I was truly touched when I received word of prayer services in churches, mosques and synagogues literally from around the world. Words cannot express the depth of our gratitude for all your earnest kindness. My wife was particularly moved to learn that across her birth country of Pakistan and the Middle East, food was donated and hungry people were fed in her name. God bless you all.

But my agnostic friends also deserve a shout-out. Because even though they weren’t sure whether their prayers could do any good, they were in there with me throughout all the same, doing everything they could think of to help out too, as far as I’m concerned doing just as good of a job honoring God’s commands that we look after each-other as everyone else did, even though they’re not even sure whether God exists or not!

However, it’s the prayers I want to talk about.

Because although my Muslim and Jewish friends didn’t feel it necessary to clarify exactly which God they were praying to—because everyone of us knows we pray to the same one—many of my Christian friends; respectfully, kindly and to my mind tragically, felt they needed to assure me they were praying to the God of Abraham rather than to Jesus, because they thought I’d be offended otherwise.


Christians, Muslims unite at Nigeria protest

LAGOS, Nigeria (AP) — A human wave of more than 20,000 surrounded the Muslim faithful as they prayed toward Mecca Friday, as anti-government demonstrations over spiraling fuel prices and corruption showed unity among protesters despite growing sectarian tensions in Africa’s most populous nation.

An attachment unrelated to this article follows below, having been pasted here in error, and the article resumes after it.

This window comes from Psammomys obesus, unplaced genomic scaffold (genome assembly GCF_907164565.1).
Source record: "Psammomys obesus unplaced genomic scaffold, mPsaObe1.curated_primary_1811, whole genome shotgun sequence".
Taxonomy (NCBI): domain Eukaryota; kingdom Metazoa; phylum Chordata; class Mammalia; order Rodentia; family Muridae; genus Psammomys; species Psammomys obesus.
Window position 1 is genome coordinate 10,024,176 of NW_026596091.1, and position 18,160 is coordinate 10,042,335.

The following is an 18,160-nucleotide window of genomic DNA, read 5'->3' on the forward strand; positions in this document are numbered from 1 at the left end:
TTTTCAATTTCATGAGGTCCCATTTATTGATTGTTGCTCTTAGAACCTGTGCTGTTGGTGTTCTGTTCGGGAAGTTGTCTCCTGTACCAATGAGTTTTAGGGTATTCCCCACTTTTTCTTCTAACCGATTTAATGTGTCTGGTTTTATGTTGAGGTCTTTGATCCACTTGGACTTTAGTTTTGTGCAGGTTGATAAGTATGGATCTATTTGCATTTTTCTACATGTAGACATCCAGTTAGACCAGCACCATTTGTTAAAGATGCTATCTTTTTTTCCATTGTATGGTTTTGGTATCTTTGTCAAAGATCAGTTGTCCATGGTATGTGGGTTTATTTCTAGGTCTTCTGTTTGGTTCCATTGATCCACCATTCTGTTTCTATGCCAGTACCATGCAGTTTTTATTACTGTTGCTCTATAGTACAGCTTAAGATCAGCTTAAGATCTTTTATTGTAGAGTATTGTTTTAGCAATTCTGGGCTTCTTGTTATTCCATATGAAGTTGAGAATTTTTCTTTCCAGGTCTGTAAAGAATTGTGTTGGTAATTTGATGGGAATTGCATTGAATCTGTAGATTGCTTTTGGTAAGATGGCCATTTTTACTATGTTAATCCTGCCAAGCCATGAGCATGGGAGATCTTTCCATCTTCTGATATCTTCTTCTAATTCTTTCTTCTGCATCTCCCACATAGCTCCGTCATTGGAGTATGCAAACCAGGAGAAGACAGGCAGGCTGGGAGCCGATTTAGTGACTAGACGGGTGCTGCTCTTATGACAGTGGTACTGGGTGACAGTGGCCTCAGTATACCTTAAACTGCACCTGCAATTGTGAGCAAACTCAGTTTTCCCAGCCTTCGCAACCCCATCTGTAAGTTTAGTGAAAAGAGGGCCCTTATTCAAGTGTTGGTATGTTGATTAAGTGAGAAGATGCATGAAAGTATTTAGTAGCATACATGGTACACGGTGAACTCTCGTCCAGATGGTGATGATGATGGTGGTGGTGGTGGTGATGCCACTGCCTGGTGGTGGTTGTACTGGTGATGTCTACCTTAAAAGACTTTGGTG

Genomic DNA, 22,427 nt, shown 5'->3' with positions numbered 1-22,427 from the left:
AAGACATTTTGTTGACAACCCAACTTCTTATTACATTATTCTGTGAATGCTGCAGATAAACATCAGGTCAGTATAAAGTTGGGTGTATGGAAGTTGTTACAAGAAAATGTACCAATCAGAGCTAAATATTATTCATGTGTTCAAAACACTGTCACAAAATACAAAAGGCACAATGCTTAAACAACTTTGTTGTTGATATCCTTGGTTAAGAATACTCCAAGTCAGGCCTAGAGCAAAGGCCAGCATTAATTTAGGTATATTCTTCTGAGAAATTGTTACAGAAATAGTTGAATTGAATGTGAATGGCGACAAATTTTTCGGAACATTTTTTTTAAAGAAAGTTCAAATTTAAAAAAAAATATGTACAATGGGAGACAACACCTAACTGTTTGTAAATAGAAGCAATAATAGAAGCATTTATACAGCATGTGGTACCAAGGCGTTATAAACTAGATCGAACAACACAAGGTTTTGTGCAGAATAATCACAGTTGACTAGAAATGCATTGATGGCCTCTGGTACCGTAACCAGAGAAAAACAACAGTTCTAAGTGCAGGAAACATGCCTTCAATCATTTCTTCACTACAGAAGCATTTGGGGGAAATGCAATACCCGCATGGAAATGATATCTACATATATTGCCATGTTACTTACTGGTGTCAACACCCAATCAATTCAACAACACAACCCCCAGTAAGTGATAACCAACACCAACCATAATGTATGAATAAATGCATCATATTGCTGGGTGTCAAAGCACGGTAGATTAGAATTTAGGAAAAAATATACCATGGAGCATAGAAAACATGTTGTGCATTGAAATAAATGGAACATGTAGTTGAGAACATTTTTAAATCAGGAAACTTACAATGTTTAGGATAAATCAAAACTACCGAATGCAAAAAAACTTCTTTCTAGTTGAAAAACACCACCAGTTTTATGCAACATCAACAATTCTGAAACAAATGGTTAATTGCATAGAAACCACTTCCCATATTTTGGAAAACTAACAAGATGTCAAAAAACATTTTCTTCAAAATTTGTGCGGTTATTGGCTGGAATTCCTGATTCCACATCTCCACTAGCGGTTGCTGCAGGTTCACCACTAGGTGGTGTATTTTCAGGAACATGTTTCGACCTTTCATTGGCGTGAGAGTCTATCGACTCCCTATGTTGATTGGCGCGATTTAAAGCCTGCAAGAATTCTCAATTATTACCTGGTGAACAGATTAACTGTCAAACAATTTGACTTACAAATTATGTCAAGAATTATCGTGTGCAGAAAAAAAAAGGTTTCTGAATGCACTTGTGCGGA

While violence sparked by religious and ethnic divisions left about 1,500 people dead last year alone in Nigeria, some hope the ongoing protests gripping the oil-rich nation will bring together a country that already suffered through a bloody civil war.

“It shows that Nigeria is now coming together as one family,” said Abdullahi Idowu, 27, as he prepared to wash himself before Friday prayers.

Labor unions, meanwhile, announced Friday they would halt their five-day strike for the weekend, allowing families stuck largely inside their homes to go to markets and rest. Union leaders also plan to meet President Goodluck Jonathan and government officials on Saturday for new negotiations, just ahead of a promised labor shutdown of Nigeria’s oil industry.